Chief Justice (CJ) Davide and CJ Puno were both told by GMA that she did not like the JBC lists and asked them to submit another. Neither remonstrated to protect the body’s independence. Pray tell, how could an economist and a general as Little Prez know better than the JBC whose members are all lawyers?

We hear today, be prudent, just continue multiplying like rabbits. This was probably what our leaders were telling our people in the face of Spanish, British, American, Japanese, and native oppressors. The poor protested in 2001. Rene Corona, as GMA adviser, reportedly called them “mga walang ngipin, walang salawal, atbp.” May they rely on him for justice in a society where the system reflects the biases of the ruling class? If he must stage a presscon, he should not do so in political combat but tell us what he intends to do, if he must speak at all other than in writing in an actual case. I was privileged to know his father, a very good man who lost his life the same my wife did, in a vehicular incident. I cannot believe his father would look down at the poor the way Rene reportedly did in 2001.

Today leaders in the community tell us to obey a CJ who even stages presscons, behaving like a taunting politician and doing what the unelected SC members do, issue circulars without any public hearings as is done by elected lawmakers. It used to be that law grew by precedents set in actual cases and we were told that future cases must be examined as to their facts because general propositions do not decide concrete cases. Now we drown in circulars such as one disrespecting an accused’s right not to speak by compelling him to appear in criminal pre-trials and stipulate.

Holmes said that even a dog would know the difference between being stumbled over and being kicked.We got kicked by the Spaniards, the British, Americans, and Japanese and when our own started to oppress us, we could not tell the difference anymore. Follow the rule of law, the natives were told, by the arrogant in power.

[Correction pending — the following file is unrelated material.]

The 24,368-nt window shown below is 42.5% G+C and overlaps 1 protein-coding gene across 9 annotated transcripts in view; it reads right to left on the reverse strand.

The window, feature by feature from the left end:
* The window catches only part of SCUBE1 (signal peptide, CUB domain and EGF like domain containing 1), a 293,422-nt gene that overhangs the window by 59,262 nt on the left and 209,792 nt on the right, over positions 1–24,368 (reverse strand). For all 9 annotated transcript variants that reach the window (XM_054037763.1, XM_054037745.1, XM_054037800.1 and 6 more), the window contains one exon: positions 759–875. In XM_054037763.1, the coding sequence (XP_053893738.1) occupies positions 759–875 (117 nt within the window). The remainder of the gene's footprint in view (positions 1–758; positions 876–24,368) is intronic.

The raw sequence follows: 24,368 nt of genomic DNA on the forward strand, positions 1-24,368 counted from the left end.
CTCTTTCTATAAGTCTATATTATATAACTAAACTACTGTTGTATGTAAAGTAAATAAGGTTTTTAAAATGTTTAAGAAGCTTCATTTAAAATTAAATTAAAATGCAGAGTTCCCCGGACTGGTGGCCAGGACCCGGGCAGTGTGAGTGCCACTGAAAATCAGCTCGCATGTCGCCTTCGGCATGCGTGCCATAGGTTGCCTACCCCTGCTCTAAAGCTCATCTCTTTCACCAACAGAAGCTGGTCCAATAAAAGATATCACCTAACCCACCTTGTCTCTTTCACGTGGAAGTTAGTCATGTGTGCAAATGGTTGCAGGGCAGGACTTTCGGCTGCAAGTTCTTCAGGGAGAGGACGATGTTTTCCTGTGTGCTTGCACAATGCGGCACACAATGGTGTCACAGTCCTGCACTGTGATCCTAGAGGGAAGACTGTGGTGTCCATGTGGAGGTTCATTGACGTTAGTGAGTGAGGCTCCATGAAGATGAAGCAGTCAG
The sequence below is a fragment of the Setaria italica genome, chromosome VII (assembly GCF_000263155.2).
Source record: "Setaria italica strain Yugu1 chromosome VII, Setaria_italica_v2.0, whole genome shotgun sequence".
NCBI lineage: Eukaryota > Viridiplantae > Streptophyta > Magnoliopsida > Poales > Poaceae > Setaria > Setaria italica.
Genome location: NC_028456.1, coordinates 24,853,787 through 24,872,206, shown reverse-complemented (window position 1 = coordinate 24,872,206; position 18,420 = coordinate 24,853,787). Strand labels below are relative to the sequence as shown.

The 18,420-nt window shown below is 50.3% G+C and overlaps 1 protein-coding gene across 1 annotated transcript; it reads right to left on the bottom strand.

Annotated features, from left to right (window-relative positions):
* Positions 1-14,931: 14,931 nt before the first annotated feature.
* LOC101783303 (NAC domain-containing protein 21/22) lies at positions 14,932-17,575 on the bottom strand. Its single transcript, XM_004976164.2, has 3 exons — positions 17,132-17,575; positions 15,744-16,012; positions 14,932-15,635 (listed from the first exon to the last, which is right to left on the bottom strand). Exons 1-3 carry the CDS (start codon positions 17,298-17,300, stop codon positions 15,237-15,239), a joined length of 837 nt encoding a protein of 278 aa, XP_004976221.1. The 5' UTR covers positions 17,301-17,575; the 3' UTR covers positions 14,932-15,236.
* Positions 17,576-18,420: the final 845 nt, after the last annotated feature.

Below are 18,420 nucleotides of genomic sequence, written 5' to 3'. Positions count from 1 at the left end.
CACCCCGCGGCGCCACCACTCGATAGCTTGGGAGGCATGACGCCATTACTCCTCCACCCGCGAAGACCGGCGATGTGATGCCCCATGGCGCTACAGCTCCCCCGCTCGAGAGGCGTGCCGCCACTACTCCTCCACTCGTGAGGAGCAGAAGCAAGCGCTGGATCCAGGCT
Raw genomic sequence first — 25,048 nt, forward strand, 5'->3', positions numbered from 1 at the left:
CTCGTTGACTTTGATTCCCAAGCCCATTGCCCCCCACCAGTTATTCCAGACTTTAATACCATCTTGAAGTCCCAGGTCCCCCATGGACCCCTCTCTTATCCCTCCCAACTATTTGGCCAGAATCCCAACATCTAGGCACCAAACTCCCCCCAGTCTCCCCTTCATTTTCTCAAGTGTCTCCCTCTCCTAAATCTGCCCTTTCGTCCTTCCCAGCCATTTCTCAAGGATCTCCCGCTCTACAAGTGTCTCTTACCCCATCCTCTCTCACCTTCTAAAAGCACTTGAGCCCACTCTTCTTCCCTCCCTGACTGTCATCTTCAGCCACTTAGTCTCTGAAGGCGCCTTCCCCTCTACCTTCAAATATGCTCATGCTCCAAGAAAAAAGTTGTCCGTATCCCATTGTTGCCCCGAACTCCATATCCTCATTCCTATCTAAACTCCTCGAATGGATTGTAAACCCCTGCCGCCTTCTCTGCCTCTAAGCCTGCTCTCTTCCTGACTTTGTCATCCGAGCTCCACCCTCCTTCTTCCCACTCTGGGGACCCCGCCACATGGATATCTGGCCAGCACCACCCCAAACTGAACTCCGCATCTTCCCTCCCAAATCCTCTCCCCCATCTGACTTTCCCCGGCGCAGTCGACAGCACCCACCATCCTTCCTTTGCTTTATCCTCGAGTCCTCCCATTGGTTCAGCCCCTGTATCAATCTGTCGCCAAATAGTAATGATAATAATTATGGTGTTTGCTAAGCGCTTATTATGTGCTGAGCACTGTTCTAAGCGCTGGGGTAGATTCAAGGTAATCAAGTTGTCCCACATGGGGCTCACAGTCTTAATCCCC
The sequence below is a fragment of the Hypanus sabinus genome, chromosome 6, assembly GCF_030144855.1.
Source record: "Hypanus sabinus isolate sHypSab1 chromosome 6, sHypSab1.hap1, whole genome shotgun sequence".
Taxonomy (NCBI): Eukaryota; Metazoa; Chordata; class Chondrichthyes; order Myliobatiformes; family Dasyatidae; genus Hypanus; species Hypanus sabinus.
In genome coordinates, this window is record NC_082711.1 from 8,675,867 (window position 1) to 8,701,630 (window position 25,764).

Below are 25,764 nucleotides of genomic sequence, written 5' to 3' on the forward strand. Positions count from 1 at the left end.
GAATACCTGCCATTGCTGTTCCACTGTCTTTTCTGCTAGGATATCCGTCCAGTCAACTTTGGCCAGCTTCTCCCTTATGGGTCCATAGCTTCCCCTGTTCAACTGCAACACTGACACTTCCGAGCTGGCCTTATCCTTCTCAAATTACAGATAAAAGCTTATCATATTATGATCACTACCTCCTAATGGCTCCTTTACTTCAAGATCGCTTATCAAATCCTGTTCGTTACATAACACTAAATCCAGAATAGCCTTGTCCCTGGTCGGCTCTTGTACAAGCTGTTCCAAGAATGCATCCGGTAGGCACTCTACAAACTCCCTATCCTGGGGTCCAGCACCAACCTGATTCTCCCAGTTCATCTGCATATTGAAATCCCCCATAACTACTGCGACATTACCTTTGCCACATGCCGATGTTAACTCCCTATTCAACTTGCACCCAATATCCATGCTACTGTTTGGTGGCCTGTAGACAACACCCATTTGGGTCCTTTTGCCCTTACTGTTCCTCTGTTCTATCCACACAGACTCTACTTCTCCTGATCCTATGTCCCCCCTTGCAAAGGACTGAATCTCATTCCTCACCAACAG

Seniority was one reason I said no to a signed SC appointment in 1986. I was 47 and so many qualified career people in their 50’s and 60’s were ahead in line, which did not stop modern and forward-looking lawyers Rene and Tony Carpio from bypassing so many others. They should have been taught by Ma’m Baby and Fr. BB of an earlier time to stand in line. We are watching whether Rene knows his right foot from his left given his very sad start in 2001. And Tony does not stage presscons to insult a political foe of GMA. At 62, Rene remains immature, from where I sit.
opinion@manilatimes.net

and so i agree with manolo quezon:

In the end what every administration has the right to expect, is to set the tone for its turn at the helm. This is why there have been so many innovations and departures from tradition in inaugurations. Thus putting in place a chief justice who soiled his own robes not only justifies, but almost makes mandatory, some sort of deviation from tradition. Whether a barangay captain or associate justice administers the presidential oath matters less than the next president’s right to demonstrate that ethics will be part of his core approach to the responsibilities of his office.

nothing wrong with breaking from tradition when tradition only serves to validate the illegal.   if i were the president-elect, i would ask associate justice conchita carpio-morales to swear me in.   she deserves the honor and place in history.

7 Responses to noynoy vs. the supremes

  1. May 21, 2010 at 9:41 pm
    Bert

    Dear Angela,

    I copy-pasted to FILIPINO VOICES the article by Atty. Rene Saguisag you posted here without your permission. I hope that’s not bad of me. Sorry.

  2. May 21, 2010 at 10:08 pm

    no prob, bert ;)

  3. May 22, 2010 at 12:44 am
    nick ilagan

    only lawyers can be appointed in the SC. To make an exception on the judiciary appointment is to say the ban applies to everyone…but the lawyers.

    That to me this is a clear violation of the constitution for it puts one sector above the rest. What happens to EQUALITY in the preamble? SC justices is a bunch of self-serving hypocrites.

  4. May 22, 2010 at 1:27 am
    rah

    Hindi na nahiya si Justice CORONA, tuta!

  5. May 22, 2010 at 2:39 am
    UP nn grad

    A foreigner (just joined Asian Development Bank) asked why should Justice Puno be more believable than Justice Morales, or vice versa?

    “Majority decision” has quite a lot of heft, so what are the other criteria?

  6. May 22, 2010 at 2:46 am

    Glad we still hear from Rene Saguisag.

  7. May 23, 2010 at 9:16 am
    BrianB

    I hope controversies like this don’t take Noynoy’s entire time in his 6 years. So inconsequential, as if in a ethically stupid culture these things matter.

Leave a Reply

Your email address will not be published. Required fields are marked *

twitter

follow @stuartsantiago on twitter

recent comments

  • © Angela Stuart-Santiago